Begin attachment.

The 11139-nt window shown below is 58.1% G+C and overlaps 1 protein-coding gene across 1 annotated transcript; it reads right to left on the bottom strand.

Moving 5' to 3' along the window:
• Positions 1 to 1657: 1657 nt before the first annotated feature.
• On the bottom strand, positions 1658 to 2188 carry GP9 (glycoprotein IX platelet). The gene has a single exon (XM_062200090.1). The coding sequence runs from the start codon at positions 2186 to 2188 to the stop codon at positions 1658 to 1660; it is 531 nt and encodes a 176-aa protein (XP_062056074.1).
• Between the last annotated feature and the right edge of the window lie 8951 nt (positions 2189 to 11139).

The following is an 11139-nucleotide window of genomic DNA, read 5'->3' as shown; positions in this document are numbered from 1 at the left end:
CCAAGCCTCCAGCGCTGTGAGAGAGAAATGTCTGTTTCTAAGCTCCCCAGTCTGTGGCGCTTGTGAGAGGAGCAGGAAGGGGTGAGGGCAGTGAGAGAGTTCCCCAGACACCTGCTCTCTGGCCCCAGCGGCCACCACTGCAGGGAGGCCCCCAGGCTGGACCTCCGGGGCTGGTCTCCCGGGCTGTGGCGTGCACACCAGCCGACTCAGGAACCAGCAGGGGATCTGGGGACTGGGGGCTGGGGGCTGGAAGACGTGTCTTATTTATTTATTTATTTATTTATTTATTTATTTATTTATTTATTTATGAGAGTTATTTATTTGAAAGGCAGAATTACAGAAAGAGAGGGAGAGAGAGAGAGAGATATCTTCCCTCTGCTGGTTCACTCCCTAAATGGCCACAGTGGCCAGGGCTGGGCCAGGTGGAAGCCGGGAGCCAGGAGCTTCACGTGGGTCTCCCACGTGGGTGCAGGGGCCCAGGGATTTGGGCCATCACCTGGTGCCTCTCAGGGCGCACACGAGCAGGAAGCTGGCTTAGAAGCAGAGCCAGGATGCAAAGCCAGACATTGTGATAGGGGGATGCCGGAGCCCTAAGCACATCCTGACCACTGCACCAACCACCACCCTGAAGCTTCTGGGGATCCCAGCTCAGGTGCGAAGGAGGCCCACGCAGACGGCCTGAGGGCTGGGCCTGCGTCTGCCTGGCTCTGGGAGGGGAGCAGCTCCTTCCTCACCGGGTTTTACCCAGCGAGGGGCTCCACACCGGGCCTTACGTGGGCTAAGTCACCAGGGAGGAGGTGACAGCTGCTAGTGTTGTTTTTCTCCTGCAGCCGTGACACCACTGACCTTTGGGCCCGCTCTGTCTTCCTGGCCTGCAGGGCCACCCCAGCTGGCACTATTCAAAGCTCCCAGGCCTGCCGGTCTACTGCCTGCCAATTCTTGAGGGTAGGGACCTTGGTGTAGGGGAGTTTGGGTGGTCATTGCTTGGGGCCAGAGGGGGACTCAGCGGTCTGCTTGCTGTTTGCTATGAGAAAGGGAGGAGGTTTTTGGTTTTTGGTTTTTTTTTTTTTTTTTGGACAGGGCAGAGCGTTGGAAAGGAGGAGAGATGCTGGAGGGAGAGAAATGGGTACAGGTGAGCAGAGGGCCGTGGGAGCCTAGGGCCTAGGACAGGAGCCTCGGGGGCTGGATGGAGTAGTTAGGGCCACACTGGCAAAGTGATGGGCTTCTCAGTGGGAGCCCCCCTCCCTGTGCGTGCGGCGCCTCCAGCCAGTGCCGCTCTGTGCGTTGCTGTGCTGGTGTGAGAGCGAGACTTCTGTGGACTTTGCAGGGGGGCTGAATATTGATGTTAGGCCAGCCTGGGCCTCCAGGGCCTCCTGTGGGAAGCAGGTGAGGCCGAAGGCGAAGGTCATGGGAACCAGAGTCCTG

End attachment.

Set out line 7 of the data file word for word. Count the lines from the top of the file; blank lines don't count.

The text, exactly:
CCAAGCCTCCAGCGCTGTGAGAGAGAAATGTCTGTTTCTAAGCTCCCCAGTCTGTGGCGCTTGTGAGAGGAGCAGGAAGGGGTGAGGGCAGTGAGAGAGTTCCCCAGACACCTGCTCTCTGGCCCCAGCGGCCACCACTGCAGGGAGGCCCCCAGGCTGGACCTCCGGGGCTGGTCTCCCGGGCTGTGGCGTGCACACCAGCCGACTCAGGAACCAGCAGGGGATCTGGGGACTGGGGGCTGGGGGCTGGAAGACGTGTCTTATTTATTTATTTATTTATTTATTTATTTATTTATTTATTTATTTATGAGAGTTATTTATTTGAAAGGCAGAATTACAGAAAGAGAGGGAGAGAGAGAGAGAGATATCTTCCCTCTGCTGGTTCACTCCCTAAATGGCCACAGTGGCCAGGGCTGGGCCAGGTGGAAGCCGGGAGCCAGGAGCTTCACGTGGGTCTCCCACGTGGGTGCAGGGGCCCAGGGATTTGGGCCATCACCTGGTGCCTCTCAGGGCGCACACGAGCAGGAAGCTGGCTTAGAAGCAGAGCCAGGATGCAAAGCCAGACATTGTGATAGGGGGATGCCGGAGCCCTAAGCACATCCTGACCACTGCACCAACCACCACCCTGAAGCTTCTGGGGATCCCAGCTCAGGTGCGAAGGAGGCCCACGCAGACGGCCTGAGGGCTGGGCCTGCGTCTGCCTGGCTCTGGGAGGGGAGCAGCTCCTTCCTCACCGGGTTTTACCCAGCGAGGGGCTCCACACCGGGCCTTACGTGGGCTAAGTCACCAGGGAGGAGGTGACAGCTGCTAGTGTTGTTTTTCTCCTGCAGCCGTGACACCACTGACCTTTGGGCCCGCTCTGTCTTCCTGGCCTGCAGGGCCACCCCAGCTGGCACTATTCAAAGCTCCCAGGCCTGCCGGTCTACTGCCTGCCAATTCTTGAGGGTAGGGACCTTGGTGTAGGGGAGTTTGGGTGGTCATTGCTTGGGGCCAGAGGGGGACTCAGCGGTCTGCTTGCTGTTTGCTATGAGAAAGGGAGGAGGTTTTTGGTTTTTGGTTTTTTTTTTTTTTTTTGGACAGGGCAGAGCGTTGGAAAGGAGGAGAGATGCTGGAGGGAGAGAAATGGGTACAGGTGAGCAGAGGGCCGTGGGAGCCTAGGGCCTAGGACAGGAGCCTCGGGGGCTGGATGGAGTAGTTAGGGCCACACTGGCAAAGTGATGGGCTTCTCAGTGGGAGCCCCCCTCCCTGTGCGTGCGGCGCCTCCAGCCAGTGCCGCTCTGTGCGTTGCTGTGCTGGTGTGAGAGCGAGACTTCTGTGGACTTTGCAGGGGGGCTGAATATTGATGTTAGGCCAGCCTGGGCCTCCAGGGCCTCCTGTGGGAAGCAGGTGAGGCCGAAGGCGAAGGTCATGGGAACCAGAGTCCTG